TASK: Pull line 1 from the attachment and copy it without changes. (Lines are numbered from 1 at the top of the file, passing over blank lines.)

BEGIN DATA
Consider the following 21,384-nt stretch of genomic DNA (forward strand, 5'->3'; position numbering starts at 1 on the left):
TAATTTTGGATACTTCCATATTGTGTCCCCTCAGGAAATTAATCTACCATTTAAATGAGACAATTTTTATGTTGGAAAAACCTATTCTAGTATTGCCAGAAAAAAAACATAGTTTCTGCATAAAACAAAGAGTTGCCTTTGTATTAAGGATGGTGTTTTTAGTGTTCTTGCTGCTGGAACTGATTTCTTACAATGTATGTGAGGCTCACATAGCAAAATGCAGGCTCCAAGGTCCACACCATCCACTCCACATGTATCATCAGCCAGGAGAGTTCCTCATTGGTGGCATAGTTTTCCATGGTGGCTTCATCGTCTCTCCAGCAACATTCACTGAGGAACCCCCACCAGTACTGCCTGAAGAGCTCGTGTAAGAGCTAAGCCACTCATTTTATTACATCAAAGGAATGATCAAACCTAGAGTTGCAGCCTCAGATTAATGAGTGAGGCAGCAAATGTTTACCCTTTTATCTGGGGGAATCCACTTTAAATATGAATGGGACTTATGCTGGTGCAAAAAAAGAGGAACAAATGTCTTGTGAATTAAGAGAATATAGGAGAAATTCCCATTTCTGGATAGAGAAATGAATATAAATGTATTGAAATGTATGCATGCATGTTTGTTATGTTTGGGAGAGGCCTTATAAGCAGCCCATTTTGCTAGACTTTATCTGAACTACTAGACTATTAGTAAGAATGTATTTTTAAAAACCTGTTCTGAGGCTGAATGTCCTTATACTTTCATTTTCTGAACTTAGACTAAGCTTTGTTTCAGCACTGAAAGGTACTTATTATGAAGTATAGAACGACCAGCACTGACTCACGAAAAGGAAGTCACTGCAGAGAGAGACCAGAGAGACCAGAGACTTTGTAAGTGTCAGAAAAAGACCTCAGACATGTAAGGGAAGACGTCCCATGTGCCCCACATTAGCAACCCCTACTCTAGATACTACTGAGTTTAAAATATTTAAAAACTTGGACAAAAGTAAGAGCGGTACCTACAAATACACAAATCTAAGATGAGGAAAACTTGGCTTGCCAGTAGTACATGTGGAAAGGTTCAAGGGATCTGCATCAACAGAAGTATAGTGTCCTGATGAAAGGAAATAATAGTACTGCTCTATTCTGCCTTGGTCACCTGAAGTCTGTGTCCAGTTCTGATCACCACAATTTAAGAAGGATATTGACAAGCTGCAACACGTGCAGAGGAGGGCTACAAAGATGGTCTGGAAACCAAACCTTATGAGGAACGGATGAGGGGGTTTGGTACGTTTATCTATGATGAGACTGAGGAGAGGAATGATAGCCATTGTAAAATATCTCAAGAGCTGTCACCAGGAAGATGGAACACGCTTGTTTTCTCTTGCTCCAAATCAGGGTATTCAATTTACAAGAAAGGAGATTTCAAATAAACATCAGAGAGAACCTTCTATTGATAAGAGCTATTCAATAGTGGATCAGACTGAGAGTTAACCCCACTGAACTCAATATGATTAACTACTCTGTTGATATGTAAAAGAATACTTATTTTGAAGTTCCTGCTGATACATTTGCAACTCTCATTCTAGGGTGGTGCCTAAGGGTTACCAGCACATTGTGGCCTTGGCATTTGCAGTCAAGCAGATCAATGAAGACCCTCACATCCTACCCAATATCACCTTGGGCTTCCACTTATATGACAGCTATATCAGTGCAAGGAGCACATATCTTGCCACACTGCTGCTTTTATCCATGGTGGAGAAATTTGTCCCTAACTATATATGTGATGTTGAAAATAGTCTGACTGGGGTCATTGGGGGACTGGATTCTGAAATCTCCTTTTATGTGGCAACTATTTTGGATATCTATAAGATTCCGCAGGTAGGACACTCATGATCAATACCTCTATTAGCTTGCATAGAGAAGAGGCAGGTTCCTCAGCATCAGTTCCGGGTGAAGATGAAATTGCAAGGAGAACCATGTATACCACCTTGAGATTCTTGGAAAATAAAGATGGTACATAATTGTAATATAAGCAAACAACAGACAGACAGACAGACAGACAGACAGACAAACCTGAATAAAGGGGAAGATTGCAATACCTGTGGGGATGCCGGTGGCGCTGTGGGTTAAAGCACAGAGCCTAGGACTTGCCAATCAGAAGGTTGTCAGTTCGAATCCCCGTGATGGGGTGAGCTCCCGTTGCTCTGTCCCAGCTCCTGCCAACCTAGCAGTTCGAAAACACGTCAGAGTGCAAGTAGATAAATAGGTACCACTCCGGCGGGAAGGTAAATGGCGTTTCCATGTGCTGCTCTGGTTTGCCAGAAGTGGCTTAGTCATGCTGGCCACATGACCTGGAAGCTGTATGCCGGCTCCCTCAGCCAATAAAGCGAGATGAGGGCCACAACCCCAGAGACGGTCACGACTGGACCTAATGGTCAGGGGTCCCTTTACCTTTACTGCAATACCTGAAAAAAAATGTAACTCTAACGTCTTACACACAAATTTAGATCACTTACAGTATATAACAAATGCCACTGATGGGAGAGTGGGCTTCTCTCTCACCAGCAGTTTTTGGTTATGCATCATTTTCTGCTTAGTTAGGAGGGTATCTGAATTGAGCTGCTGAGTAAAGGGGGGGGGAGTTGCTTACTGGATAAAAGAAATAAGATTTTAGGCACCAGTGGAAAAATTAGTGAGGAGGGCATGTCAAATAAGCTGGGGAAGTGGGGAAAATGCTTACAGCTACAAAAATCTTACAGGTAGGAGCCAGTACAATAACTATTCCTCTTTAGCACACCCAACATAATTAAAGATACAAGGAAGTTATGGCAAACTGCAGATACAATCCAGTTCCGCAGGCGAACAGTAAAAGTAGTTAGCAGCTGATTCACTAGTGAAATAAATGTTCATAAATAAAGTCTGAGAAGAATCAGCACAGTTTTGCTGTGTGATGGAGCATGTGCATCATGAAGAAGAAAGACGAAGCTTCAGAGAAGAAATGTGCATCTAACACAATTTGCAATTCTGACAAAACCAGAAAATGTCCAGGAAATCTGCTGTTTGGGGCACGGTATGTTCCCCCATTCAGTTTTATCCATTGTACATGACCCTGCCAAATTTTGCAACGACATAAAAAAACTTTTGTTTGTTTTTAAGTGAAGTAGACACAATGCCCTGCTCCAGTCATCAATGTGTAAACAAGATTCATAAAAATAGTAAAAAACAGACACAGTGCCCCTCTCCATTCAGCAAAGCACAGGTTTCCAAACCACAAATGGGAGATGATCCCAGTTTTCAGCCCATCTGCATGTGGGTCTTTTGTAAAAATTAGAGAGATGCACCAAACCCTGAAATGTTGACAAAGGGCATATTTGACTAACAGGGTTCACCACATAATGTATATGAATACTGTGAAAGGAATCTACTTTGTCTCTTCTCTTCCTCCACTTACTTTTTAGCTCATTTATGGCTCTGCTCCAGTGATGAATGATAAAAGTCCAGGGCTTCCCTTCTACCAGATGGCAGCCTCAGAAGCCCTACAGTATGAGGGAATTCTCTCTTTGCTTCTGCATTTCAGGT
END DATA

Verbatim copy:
Consider the following 21,384-nt stretch of genomic DNA (forward strand, 5'->3'; position numbering starts at 1 on the left):